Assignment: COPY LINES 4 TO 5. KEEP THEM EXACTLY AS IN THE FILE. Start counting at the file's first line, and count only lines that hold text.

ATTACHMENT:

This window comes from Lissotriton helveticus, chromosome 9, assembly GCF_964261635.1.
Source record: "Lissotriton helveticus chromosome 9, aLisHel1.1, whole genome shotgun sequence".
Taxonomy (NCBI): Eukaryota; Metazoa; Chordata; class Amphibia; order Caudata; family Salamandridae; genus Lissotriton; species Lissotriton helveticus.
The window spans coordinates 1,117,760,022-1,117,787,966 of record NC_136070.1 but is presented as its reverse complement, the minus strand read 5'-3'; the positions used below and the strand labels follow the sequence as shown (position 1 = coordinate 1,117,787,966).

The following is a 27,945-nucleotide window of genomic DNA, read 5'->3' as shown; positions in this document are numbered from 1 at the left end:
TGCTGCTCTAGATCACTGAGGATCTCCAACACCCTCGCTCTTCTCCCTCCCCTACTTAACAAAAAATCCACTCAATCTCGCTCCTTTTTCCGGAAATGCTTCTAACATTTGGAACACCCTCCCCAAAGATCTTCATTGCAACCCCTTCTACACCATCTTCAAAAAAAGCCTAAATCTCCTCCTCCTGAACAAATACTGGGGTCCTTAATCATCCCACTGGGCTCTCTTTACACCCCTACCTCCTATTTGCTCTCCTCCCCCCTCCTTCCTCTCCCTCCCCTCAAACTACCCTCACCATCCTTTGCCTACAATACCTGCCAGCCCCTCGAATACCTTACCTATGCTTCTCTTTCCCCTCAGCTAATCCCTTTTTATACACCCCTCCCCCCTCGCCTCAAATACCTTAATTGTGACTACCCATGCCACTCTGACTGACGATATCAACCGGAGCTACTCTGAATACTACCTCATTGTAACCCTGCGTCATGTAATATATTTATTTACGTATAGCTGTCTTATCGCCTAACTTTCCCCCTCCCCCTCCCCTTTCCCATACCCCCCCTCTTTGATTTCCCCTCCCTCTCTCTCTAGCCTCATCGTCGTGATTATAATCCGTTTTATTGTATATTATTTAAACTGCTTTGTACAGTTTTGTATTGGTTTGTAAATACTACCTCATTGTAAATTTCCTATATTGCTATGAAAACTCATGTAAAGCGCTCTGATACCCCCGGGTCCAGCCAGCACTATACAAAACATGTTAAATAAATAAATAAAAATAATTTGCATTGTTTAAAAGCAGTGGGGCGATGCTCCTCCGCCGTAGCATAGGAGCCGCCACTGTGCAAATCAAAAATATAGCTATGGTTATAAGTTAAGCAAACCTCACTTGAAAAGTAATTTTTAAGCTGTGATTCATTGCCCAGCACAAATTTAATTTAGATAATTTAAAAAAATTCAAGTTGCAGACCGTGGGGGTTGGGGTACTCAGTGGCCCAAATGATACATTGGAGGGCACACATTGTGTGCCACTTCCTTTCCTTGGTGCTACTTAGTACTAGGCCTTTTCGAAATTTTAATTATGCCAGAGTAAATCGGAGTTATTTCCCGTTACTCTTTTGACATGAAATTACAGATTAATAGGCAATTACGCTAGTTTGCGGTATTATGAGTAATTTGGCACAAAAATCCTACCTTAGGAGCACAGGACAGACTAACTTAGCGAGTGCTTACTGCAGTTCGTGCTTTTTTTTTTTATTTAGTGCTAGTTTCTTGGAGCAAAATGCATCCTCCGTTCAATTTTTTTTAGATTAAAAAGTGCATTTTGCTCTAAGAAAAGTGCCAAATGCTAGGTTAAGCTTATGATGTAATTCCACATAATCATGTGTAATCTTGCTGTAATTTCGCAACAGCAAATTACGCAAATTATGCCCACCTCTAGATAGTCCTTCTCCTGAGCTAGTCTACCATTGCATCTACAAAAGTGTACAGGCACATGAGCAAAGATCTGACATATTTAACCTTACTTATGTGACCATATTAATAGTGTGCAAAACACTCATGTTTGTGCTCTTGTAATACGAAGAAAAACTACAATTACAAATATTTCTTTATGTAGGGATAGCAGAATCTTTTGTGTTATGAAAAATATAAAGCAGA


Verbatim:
The window spans coordinates 1,117,760,022-1,117,787,966 of record NC_136070.1 but is presented as its reverse complement, the minus strand read 5'-3'; the positions used below and the strand labels follow the sequence as shown (position 1 = coordinate 1,117,787,966).

The following is a 27,945-nucleotide window of genomic DNA, read 5'->3' as shown; positions in this document are numbered from 1 at the left end: